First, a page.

In Lora’s Figure 2 in her article she chronicles a list of evolved definitions using “Demand Driven”.  The 2004 definition is very close to what it should be:

 

“Demand-driven Supply Networks: As defined by AMR Research in 2004: a supply chain that sense and translates market signals in real-time.”

 

Why is it close to the PeopleSoft and DDI version?  PeopleSoft had just shared the definition and the concept with AMR!  Figure 2 also shows that Lora chose to significantly alter the definition in 2010 to:

 

“An adaptive network focused on value-based outcomes that senses, translates and orchestrates market changes (buy and sell-side markets) bi-directionally with near real-time data to align sell, deliver, make and sourcing organizations outside-in.”

 

According to DDI, Ptak and Smith the definition of Demand Driven remains today what it was in 2002.  Which begs the question – who really co-opted whom? 

 

In fact the distortion to the definition and intent of the method was a significant reason that Ptak and Smith chose to jump back into the “Demand Driven” world.  In their opinion the term had been distorted by analysts and software companies and reduced to vaporware with few concrete steps for companies to take.  In addition this distortion completely lacked any defined technical discipline to really affect companies.  “Demand Driven” seemed to have simply degenerated to “Analyst Speak.”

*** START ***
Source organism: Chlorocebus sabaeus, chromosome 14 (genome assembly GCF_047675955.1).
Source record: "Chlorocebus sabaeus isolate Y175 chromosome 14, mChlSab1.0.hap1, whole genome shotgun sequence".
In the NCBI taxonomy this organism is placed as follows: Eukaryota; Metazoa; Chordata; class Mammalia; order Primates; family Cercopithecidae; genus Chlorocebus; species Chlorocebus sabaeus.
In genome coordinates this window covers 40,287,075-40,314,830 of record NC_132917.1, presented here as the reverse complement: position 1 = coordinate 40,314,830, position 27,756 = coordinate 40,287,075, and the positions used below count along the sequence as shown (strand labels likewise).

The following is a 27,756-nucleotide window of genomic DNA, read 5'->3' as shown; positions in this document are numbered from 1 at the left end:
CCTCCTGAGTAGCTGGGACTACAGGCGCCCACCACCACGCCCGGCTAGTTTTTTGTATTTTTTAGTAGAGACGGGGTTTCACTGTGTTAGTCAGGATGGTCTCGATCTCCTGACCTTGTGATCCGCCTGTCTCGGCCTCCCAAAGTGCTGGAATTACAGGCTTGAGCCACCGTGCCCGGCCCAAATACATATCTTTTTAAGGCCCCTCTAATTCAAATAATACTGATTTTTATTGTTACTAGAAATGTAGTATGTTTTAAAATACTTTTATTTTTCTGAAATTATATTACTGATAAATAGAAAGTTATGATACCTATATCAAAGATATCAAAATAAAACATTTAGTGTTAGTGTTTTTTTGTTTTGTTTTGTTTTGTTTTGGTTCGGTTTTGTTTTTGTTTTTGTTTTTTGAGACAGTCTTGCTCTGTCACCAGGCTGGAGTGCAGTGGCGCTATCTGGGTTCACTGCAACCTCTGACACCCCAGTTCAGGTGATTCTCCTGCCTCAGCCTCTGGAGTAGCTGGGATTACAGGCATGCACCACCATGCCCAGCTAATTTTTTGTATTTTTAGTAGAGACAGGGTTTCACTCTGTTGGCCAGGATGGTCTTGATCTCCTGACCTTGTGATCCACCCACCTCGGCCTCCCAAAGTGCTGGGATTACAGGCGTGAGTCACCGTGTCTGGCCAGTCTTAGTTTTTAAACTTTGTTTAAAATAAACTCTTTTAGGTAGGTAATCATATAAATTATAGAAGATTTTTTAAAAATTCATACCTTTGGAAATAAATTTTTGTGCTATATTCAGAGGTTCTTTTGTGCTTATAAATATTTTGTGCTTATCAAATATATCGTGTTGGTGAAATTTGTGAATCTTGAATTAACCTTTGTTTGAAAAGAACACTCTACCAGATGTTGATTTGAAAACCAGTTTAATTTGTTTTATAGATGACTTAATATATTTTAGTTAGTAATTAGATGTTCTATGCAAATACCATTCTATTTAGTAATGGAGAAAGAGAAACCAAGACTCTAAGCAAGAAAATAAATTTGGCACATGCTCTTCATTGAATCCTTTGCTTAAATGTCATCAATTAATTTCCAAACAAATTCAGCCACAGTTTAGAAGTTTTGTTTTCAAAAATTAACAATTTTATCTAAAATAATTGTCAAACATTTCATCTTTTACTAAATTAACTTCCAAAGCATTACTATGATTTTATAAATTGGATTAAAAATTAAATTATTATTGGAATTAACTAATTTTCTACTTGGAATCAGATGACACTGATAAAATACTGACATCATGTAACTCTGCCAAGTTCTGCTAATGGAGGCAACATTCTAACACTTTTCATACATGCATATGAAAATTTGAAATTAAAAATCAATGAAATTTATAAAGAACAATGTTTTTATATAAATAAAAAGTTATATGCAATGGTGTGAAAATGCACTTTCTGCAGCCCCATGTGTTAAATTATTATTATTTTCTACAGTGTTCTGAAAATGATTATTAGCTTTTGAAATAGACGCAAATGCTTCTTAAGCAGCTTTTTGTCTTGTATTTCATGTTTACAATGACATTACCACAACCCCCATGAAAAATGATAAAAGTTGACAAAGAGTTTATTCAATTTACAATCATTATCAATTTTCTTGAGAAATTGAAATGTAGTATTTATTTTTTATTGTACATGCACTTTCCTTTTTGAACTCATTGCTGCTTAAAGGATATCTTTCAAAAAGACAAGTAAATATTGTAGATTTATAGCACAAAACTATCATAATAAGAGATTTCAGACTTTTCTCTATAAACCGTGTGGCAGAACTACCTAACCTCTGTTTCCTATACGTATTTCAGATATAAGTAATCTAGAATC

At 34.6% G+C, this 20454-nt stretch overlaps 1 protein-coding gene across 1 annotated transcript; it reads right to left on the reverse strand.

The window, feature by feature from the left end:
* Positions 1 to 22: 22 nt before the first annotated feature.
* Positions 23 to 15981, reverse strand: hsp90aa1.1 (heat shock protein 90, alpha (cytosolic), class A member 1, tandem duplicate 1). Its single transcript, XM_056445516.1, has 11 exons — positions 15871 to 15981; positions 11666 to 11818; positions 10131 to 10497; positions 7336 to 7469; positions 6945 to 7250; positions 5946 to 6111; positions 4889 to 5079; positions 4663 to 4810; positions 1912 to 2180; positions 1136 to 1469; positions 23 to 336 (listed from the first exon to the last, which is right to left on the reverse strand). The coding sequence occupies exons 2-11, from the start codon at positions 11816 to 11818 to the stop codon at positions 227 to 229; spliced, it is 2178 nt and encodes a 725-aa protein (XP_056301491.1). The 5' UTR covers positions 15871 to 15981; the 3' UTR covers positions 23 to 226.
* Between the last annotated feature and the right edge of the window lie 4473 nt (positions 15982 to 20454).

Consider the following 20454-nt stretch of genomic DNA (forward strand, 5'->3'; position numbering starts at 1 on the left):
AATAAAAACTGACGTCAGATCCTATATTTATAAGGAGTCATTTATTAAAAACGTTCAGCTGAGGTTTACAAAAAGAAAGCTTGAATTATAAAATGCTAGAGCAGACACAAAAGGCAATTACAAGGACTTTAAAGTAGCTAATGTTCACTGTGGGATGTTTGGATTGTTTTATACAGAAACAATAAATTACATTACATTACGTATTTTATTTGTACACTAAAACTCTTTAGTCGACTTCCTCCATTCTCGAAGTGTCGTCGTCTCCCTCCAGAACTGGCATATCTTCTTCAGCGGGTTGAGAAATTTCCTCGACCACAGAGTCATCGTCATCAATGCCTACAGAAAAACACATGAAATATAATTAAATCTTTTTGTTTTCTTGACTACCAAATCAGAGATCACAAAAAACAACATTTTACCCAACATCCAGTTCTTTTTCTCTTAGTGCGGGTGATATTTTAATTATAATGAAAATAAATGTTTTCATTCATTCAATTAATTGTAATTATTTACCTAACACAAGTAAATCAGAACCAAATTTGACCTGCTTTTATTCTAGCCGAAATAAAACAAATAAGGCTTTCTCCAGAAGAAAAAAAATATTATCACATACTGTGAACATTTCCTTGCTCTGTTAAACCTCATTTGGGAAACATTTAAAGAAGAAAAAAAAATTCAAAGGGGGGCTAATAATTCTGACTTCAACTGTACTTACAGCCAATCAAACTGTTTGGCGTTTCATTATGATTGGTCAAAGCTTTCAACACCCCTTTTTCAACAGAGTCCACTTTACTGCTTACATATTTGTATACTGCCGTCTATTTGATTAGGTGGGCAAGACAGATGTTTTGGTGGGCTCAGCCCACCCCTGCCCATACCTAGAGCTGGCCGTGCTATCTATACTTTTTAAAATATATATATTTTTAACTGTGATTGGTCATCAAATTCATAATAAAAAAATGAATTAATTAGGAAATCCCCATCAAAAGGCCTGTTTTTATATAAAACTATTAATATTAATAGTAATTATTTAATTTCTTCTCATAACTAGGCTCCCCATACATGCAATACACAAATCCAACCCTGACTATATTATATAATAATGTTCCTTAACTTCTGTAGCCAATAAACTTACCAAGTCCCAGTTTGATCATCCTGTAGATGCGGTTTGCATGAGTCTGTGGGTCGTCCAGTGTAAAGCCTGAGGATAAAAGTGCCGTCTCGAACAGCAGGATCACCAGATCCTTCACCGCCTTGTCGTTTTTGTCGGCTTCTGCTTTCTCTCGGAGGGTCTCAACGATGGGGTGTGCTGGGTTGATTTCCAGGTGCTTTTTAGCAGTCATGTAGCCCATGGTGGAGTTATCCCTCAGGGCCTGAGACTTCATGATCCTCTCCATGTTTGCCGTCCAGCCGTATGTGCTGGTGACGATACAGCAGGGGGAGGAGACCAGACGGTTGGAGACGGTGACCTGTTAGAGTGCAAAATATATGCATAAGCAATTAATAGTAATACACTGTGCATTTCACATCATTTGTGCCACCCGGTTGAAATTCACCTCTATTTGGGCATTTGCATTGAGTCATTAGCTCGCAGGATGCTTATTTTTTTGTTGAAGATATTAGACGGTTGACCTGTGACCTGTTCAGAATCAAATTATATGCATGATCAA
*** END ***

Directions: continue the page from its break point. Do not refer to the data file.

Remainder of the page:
DDMRP - Not the End State

Lora seems to imply that the Demand Driven Institute, Ptak and Smith think that Demand Driven MRP (DDMRP) is the end state; that implementing DDMRP alone makes a company Demand Driven.  This is completely false and indicates a lack of research on Lora’s part.  The Demand Driven Institute, Ptak and Smith have consistently said and written that DDMRP is the starting point to transform an organization into a Demand Driven Adaptive Enterprise.  It is a very significant start but just a start nonetheless.  DDMRP is only one component of a Demand Driven Operating Model.  The Demand Driven Operating Model is one component of the Demand Driven Adaptive Enterprise (DDAE) Model.  The DDAE model spans three relevant ranges (Operational, Tactical and Strategic) and has concrete, actual actionable steps and measures in each range.   Furthermore, there is a defined development path for a company to mature into a Demand Driven Adaptive Enterprise.  In this maturity model white paper, Lora is actually acknowledged for discussion in the development of that model.   For more information: http://www.demanddriveninstitute.com/demand-driven-adaptive-enterprise-m